BEVs take approximately 1% of the total market for light vehicles, but the figure rises to about 3% if we include hybrid and plug-in hybrids. Why exactly it takes a relatively small market share to disrupt an industry is a bit of a mystery, but one reason is that more investment capital tends to flow in when market share come is within the 3% to 5% range. As more capital drives more innovation and improvement, investors are lured by high growth rates, bringing in even more capital and this is how success is made. Over the past year, EV makers have raised more than $20 billion in fresh capital, which is a fraction of what traditional auto companies spend on plants and equipment. However, on a per car basis, the EV industry is investing at roughly 10 times the rate of the traditional industry. Add to this President Joe Biden’s aim of a carbon-free future by 2035 and the drive toward adoption of EVs which is already seeing impressive results in Europe, the all-electric future is around the corner.

This article is not a press release and is contributed by a verified independent journalist for IAMNewswire. It should not be construed as investment advice at any time please read the full disclosure. IAM Newswire does not hold any position in the mentioned companies. Press Releases – If you are looking for full Press release distribution contact: press@iamnewswire.com Contributors – IAM Newswire accepts pitches. If you’re interested in becoming an IAM journalist contact: contributors@iamnewswire.com

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BenzingaEditorial

Europe and EVs- A Blossoming Relationship

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Tesla (NASDAQ: TSLA) delivered around 96,000 units to the key European EV market in 2020. But in Europe, Tesla’s cars were overtaken in popularity by Volkswagen (OTC: VWAGY) and Renault (OTC: RNLSY). Sales of electric vehicles by European car makers accelerated rapidly in 2020 amid severe fines for car markers whose fleets don’t meet new emissions targets and generous incentives for buyers to trade in their ICE vehicles.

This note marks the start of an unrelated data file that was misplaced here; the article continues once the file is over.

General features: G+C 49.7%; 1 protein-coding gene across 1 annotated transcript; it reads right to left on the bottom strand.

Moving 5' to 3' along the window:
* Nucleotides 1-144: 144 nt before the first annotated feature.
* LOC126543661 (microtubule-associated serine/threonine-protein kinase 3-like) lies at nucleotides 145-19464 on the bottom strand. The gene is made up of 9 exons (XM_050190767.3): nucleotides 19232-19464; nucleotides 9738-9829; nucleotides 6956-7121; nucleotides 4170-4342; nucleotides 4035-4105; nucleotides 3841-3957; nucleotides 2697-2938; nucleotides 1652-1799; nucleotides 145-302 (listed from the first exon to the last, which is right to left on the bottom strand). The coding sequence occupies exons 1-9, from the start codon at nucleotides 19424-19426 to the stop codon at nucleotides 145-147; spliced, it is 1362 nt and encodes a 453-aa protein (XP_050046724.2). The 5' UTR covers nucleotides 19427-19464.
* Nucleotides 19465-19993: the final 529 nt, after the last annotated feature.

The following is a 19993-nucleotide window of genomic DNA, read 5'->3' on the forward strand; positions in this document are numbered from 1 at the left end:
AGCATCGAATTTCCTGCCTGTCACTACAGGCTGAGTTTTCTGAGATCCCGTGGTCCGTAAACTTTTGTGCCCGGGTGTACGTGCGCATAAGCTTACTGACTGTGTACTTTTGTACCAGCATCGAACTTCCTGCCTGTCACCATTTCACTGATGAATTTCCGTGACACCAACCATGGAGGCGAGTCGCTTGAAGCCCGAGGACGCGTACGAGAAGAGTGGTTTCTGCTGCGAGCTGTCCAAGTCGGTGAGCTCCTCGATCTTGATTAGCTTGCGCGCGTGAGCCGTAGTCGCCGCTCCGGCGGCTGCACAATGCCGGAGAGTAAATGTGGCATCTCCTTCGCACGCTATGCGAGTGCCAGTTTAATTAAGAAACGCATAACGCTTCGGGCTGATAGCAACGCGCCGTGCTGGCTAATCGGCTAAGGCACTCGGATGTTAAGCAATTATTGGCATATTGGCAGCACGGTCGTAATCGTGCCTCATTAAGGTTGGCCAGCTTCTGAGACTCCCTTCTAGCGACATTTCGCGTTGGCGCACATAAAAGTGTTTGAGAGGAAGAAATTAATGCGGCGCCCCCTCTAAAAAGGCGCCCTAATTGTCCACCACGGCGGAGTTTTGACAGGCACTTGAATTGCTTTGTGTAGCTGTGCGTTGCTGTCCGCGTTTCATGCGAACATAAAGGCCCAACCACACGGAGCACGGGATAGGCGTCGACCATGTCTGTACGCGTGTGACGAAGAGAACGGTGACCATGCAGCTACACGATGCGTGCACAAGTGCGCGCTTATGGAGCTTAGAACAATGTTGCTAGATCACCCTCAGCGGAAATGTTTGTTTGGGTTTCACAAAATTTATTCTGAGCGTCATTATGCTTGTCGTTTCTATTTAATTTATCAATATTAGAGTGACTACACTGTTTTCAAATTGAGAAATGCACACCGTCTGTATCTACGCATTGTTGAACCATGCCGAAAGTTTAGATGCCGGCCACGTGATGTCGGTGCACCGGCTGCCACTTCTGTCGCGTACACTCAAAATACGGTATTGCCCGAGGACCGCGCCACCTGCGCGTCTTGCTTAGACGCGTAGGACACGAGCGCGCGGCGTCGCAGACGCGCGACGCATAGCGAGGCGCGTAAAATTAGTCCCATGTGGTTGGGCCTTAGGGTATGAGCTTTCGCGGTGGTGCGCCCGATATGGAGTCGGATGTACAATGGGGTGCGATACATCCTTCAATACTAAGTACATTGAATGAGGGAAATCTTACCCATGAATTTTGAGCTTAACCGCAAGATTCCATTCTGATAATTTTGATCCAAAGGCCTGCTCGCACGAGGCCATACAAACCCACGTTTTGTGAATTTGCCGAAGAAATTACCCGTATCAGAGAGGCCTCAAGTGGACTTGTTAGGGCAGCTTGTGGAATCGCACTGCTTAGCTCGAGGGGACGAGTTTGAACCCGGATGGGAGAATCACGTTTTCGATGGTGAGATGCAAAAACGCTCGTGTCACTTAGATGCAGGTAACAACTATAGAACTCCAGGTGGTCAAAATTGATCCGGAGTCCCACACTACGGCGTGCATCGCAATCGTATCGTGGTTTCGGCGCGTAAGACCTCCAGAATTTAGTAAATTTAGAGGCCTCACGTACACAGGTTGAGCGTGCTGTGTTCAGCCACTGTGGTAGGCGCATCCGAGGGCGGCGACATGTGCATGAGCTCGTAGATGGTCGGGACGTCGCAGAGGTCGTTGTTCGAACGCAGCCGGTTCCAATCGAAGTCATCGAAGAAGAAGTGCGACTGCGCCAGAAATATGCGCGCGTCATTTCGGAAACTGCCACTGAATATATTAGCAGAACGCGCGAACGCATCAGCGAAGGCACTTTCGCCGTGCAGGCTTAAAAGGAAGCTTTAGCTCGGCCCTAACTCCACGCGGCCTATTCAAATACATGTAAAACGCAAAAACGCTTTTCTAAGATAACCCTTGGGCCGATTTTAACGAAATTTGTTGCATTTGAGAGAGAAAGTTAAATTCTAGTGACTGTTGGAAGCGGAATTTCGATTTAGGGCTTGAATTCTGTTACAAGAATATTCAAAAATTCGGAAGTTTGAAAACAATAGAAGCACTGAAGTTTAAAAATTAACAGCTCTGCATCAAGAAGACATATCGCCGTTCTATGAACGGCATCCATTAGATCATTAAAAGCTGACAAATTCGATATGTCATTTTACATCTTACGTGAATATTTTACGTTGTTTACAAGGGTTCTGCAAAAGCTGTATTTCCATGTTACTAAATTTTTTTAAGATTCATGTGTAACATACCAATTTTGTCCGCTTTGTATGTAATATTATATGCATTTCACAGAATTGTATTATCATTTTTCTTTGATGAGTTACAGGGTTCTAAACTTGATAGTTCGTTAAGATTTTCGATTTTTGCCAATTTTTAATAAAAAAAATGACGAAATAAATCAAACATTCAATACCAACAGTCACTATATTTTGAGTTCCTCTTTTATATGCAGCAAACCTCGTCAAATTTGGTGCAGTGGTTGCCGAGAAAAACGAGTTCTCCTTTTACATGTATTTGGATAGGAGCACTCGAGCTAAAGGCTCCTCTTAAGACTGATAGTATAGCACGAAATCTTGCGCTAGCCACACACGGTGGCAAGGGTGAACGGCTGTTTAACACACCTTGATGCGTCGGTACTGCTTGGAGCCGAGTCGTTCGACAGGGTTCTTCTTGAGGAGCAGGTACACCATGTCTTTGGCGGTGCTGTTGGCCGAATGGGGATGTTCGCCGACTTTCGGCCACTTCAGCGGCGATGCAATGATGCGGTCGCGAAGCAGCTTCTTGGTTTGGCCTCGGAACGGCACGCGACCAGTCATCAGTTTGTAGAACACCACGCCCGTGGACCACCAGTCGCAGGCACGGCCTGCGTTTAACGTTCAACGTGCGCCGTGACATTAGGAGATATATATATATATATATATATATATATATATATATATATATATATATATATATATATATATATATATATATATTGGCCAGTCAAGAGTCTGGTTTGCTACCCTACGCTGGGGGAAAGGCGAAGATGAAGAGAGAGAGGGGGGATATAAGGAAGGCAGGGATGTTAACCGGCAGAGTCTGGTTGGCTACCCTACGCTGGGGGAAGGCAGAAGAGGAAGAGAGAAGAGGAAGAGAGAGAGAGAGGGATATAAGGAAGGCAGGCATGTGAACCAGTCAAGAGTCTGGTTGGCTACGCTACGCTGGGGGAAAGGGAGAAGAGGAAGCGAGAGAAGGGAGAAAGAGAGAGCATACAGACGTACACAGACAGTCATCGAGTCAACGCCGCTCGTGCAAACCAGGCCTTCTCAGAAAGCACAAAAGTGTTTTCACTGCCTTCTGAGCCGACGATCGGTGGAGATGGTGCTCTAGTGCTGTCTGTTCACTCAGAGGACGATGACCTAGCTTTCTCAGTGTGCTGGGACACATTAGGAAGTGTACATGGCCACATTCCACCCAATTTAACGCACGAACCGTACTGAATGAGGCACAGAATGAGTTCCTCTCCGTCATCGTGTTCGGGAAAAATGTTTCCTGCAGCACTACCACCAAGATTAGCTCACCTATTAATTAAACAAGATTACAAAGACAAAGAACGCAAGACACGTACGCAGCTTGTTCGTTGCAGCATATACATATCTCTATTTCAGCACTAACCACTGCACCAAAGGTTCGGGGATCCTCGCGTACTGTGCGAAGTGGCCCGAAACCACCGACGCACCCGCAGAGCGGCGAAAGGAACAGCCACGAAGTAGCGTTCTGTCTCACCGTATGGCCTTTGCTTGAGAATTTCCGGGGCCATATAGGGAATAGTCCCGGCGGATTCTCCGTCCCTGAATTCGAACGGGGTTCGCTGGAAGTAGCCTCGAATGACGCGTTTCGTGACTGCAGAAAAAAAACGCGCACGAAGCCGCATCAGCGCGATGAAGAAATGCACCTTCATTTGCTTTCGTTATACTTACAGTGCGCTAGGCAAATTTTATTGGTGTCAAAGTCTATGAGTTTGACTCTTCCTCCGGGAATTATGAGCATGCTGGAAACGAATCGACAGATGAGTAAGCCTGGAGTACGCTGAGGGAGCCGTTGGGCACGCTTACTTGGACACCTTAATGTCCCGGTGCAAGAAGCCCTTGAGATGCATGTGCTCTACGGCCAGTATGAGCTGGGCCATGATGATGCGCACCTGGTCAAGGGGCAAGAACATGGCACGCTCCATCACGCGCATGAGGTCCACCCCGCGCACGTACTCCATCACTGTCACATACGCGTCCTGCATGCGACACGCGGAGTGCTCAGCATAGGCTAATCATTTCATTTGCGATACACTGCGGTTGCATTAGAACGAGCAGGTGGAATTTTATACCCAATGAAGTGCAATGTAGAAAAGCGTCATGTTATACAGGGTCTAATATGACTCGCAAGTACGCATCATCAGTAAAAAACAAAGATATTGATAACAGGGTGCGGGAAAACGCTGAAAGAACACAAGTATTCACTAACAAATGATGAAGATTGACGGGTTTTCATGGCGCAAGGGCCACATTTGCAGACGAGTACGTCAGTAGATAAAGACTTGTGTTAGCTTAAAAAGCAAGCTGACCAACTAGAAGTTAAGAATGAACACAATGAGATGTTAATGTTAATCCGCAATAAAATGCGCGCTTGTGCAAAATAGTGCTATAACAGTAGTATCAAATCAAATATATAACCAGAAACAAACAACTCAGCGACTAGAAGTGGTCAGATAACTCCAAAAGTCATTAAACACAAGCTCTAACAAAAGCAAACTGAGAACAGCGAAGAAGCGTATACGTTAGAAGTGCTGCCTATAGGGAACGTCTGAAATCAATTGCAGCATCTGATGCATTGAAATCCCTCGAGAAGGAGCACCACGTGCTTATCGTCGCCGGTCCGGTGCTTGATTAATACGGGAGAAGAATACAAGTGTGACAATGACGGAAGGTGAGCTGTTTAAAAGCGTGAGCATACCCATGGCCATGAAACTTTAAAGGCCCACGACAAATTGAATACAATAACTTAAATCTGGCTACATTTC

Volkswagen

Volkswagen reported it delivered 212,000 electric cars across the globe in 2020, which is 158% more than in the year prior. 134,000 of those vehicles were battery-electric vehicles, which grew 197% compared with 2019. Volkswagen also said that its ID. 3 model was the top-selling car in Sweden in December by absolute numbers. All-electric Volkswagen models were on top the Netherlands and Germany, taking approximately 23% of each country’s BEVs market.

Mercedes Benz

On January 8th, Mercedes-Benz-owner Daimler (OTC: DDAIF) said that the brand sold more than 160,000 plug-in hybrids and all-electric vehicles in 2020, representing growth of more than 228% from 2019. The share of EVs in Daimler’s sales mix rose drastically from 2% in 2019 to more than 7% in 2020. Also, Mercedes-Benz brand remained the world’s top-selling luxury carmaker for the fourth consecutive year.

Renault

Renault reported that it doubled its electric-vehicle sales in Europe. While group sales fell more than 21% in 2020, its EV sales grew 100% growth from 2019 to 115,888 vehicles. Moreover, total orders at the end of December 2020 were up by 14% compared to December 2019, which was attributed to new hybrid offerings. EVs were the only good news in an otherwise bleak 2020 for the French carmaker, which underperformed both global and European car markets. At the very least, Renault avoided fines as it met its 2020 EU emissions targets. On January 14th, its chief executive officer Luca de Meo will present a strategy update which is expected  to include reviving some older best-selling models as all-electric models.

BMW

BMW (OTC: BMWYY) which also owns Mini, said that its two brands combined sold 192,646 electric vehicles in 2020 marking an increase of nearly 32% from last year. BMW also met its 2020 EU emissions targets.

Takeaway